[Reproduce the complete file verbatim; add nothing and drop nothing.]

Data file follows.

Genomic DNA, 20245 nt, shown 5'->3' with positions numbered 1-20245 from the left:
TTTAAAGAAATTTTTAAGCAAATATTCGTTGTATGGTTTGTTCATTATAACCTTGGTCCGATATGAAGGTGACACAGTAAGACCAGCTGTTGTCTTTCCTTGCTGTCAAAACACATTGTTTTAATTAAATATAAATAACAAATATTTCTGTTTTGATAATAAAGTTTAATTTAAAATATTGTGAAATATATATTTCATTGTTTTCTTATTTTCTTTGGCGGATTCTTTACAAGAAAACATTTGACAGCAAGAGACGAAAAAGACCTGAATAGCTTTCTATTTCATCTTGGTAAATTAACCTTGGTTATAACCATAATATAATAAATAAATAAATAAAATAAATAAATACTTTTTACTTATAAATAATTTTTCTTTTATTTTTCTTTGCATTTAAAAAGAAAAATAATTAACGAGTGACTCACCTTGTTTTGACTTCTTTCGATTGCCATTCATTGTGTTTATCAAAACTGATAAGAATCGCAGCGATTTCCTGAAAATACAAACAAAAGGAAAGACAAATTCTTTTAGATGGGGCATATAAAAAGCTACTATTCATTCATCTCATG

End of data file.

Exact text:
Genomic DNA, 20245 nt, shown 5'->3' with positions numbered 1-20245 from the left:
TTTAAAGAAATTTTTAAGCAAATATTCGTTGTATGGTTTGTTCATTATAACCTTGGTCCGATATGAAGGTGACACAGTAAGACCAGCTGTTGTCTTTCCTTGCTGTCAAAACACATTGTTTTAATTAAATATAAATAACAAATATTTCTGTTTTGATAATAAAGTTTAATTTAAAATATTGTGAAATATATATTTCATTGTTTTCTTATTTTCTTTGGCGGATTCTTTACAAGAAAACATTTGACAGCAAGAGACGAAAAAGACCTGAATAGCTTTCTATTTCATCTTGGTAAATTAACCTTGGTTATAACCATAATATAATAAATAAATAAATAAAATAAATAAATACTTTTTACTTATAAATAATTTTTCTTTTATTTTTCTTTGCATTTAAAAAGAAAAATAATTAACGAGTGACTCACCTTGTTTTGACTTCTTTCGATTGCCATTCATTGTGTTTATCAAAACTGATAAGAATCGCAGCGATTTCCTGAAAATACAAACAAAAGGAAAGACAAATTCTTTTAGATGGGGCATATAAAAAGCTACTATTCATTCATCTCATG